Cisco Systems: New cryptojacking botnet named Prometei mines Monero and steals data from the victims

According to ZDNet, the threat intelligence team at Cisco Systems
has detected a new malware, called Prometei, which specializes in exploiting Monero (XMR) and stealing data from computer systems.


Cisco Talos explained that the Prometei malware has been making the rounds since March 2020

The new botnet is considered noteworthy as it uses an extensive modular system and a variety of techniques to compromise systems and hide its presence from end-users to mine for Monero (XMR). It relies on 15 executable modules to recover administrator passwords from the infected computer. The botnet is organized into two main function branches: one C ++ branch dedicated to cryptocurrency mining operations, and one – based on .NET – which focuses on credential theft, the abuse of SMB, and obfuscation.

Prometei’s infection chain begins with the attempted compromise of a machine’s Windows Server Message Block (SMB) protocol via SMB vulnerabilities, including Eternal Blue.

However, according to some information, the botnet has been operating since May. Valid passwords are verified by sending them to a control server connected to other networks. Once the malware has access to administrative privileges, it will record all the data on the system.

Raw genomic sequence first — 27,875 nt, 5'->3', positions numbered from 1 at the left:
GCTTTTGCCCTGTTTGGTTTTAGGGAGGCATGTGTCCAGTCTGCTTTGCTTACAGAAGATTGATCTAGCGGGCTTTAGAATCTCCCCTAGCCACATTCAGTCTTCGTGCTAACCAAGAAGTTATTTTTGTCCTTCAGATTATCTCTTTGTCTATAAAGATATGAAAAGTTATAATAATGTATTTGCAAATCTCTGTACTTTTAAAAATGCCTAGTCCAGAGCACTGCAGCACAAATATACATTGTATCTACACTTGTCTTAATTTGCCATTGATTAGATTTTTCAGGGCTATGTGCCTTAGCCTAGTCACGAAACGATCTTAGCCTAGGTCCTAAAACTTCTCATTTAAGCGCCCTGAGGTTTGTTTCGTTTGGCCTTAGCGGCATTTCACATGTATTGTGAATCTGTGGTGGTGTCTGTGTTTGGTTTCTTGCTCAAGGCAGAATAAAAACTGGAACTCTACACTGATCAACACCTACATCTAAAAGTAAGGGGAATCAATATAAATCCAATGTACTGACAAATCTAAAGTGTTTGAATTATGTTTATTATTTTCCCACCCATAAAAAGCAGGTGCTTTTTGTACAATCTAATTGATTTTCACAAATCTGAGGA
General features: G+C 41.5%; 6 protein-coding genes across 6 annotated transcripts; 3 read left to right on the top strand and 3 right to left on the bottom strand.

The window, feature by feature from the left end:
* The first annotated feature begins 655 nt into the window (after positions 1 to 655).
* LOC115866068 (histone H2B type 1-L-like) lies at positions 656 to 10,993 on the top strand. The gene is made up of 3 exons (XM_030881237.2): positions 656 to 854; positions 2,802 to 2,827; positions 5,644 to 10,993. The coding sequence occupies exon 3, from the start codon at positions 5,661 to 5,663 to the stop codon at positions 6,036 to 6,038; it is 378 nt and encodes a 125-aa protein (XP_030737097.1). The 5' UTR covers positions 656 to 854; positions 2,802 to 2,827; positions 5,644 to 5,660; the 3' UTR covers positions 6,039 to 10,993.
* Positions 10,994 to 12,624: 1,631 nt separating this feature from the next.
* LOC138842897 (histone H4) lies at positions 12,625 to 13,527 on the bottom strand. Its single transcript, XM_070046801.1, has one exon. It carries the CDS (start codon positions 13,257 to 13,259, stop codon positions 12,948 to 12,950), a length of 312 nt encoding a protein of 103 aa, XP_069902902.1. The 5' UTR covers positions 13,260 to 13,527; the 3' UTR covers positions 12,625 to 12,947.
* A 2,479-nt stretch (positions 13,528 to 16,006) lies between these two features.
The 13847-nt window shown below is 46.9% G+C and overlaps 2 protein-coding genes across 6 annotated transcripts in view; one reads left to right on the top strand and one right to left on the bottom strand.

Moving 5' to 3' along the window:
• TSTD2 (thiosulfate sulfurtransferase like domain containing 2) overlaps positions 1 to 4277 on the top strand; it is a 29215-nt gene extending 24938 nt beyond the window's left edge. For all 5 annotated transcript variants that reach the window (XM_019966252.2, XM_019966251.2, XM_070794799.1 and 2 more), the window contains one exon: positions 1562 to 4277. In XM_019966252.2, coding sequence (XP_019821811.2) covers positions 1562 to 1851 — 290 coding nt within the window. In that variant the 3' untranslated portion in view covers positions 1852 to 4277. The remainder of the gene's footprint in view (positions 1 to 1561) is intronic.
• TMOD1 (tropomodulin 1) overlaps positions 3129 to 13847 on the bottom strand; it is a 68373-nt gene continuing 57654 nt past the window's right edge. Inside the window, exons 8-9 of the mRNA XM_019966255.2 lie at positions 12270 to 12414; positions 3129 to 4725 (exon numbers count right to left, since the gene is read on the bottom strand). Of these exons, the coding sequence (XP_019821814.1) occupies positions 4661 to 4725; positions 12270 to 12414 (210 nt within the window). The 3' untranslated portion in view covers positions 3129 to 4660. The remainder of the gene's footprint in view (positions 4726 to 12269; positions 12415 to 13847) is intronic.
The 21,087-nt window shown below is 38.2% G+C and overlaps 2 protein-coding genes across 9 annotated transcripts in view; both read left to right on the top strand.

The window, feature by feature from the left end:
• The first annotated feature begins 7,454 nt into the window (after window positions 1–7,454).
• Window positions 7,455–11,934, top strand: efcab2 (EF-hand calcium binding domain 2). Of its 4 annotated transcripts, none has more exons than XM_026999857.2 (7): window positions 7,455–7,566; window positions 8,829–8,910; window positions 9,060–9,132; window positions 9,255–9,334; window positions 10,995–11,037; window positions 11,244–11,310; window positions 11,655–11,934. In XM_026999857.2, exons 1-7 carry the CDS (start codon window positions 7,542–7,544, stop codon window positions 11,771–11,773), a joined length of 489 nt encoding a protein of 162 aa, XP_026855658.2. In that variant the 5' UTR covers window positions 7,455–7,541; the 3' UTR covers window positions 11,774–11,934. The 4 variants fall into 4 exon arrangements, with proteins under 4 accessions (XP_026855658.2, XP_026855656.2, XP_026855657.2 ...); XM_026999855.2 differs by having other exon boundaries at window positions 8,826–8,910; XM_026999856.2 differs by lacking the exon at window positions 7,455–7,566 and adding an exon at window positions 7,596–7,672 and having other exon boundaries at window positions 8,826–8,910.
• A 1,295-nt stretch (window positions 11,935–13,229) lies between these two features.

Cisco Talos estimates:

“The botnet may contain up to 10,000 systems at any point in time. As of today, the botnet is still running with a hash generating frequency of more than 1M Hash/sec (million hashes per second).”

The researchers stated:

“Mimikatz and brute-force attacks are used to scan for, store, and try out stolen credentials, and any passwords discovered are sent to the operator’s command-and-control (C2) server for reuse by “other modules that attempt to verify the validity of the passwords on other systems using SMB and RDP protocols.”

Vanja Svajcer, a researcher at Cisco Talos, stated:

“Prometei earns its owner around 1500 USD per month. Although this does not sound like much compared with other quoted figures, it comfortably earns well over an average salary in some countries.”

Svajcer explained:

“Stealing credentials is the most dangerous part of the Prometei botnet. You could consider the attacker with its bot being a burglar in your home. Naturally, the burglar searches all the drawers and finds various keys. They take keys with them and ask somebody else (another infected system) to check if any of the keys work on your car, safe deposit box, etc. Obviously, when criminals break into a house, it opens up a whole new set of opportunities. It is very similar to this botnet.”

Research shows that Prometei makes a moderate profit for a single developer that’s likely based in Eastern Europe. However, Prometei C2 requests have been detected from countries including the US, Brazil, Turkey, China, and Mexico. The malware targeted old vulnerabilities in the Windows operating system in an attempt to exploit Monero.

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